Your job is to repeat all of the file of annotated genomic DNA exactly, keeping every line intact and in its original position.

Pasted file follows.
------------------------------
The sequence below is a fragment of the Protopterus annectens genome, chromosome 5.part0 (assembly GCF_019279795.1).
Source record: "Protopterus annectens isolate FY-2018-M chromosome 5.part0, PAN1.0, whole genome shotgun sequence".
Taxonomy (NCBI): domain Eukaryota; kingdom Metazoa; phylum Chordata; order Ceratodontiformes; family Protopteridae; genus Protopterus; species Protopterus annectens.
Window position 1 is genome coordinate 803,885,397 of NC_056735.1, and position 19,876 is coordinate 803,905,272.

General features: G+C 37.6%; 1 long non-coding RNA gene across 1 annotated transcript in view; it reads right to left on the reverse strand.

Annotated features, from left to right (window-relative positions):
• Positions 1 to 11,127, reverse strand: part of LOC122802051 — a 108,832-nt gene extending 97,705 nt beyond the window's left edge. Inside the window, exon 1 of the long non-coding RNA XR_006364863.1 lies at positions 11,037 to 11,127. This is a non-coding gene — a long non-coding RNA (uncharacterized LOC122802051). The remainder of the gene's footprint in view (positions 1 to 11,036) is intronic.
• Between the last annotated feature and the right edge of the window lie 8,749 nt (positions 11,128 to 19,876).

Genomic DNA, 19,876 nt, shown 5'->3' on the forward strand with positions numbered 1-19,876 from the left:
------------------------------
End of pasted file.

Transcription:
The sequence below is a fragment of the Protopterus annectens genome, chromosome 5.part0 (assembly GCF_019279795.1).
Source record: "Protopterus annectens isolate FY-2018-M chromosome 5.part0, PAN1.0, whole genome shotgun sequence".
Taxonomy (NCBI): domain Eukaryota; kingdom Metazoa; phylum Chordata; order Ceratodontiformes; family Protopteridae; genus Protopterus; species Protopterus annectens.
Window position 1 is genome coordinate 803,885,397 of NC_056735.1, and position 19,876 is coordinate 803,905,272.

General features: G+C 37.6%; 1 long non-coding RNA gene across 1 annotated transcript in view; it reads right to left on the reverse strand.

Annotated features, from left to right (window-relative positions):
• Positions 1 to 11,127, reverse strand: part of LOC122802051 — a 108,832-nt gene extending 97,705 nt beyond the window's left edge. Inside the window, exon 1 of the long non-coding RNA XR_006364863.1 lies at positions 11,037 to 11,127. This is a non-coding gene — a long non-coding RNA (uncharacterized LOC122802051). The remainder of the gene's footprint in view (positions 1 to 11,036) is intronic.
• Between the last annotated feature and the right edge of the window lie 8,749 nt (positions 11,128 to 19,876).

Genomic DNA, 19,876 nt, shown 5'->3' on the forward strand with positions numbered 1-19,876 from the left: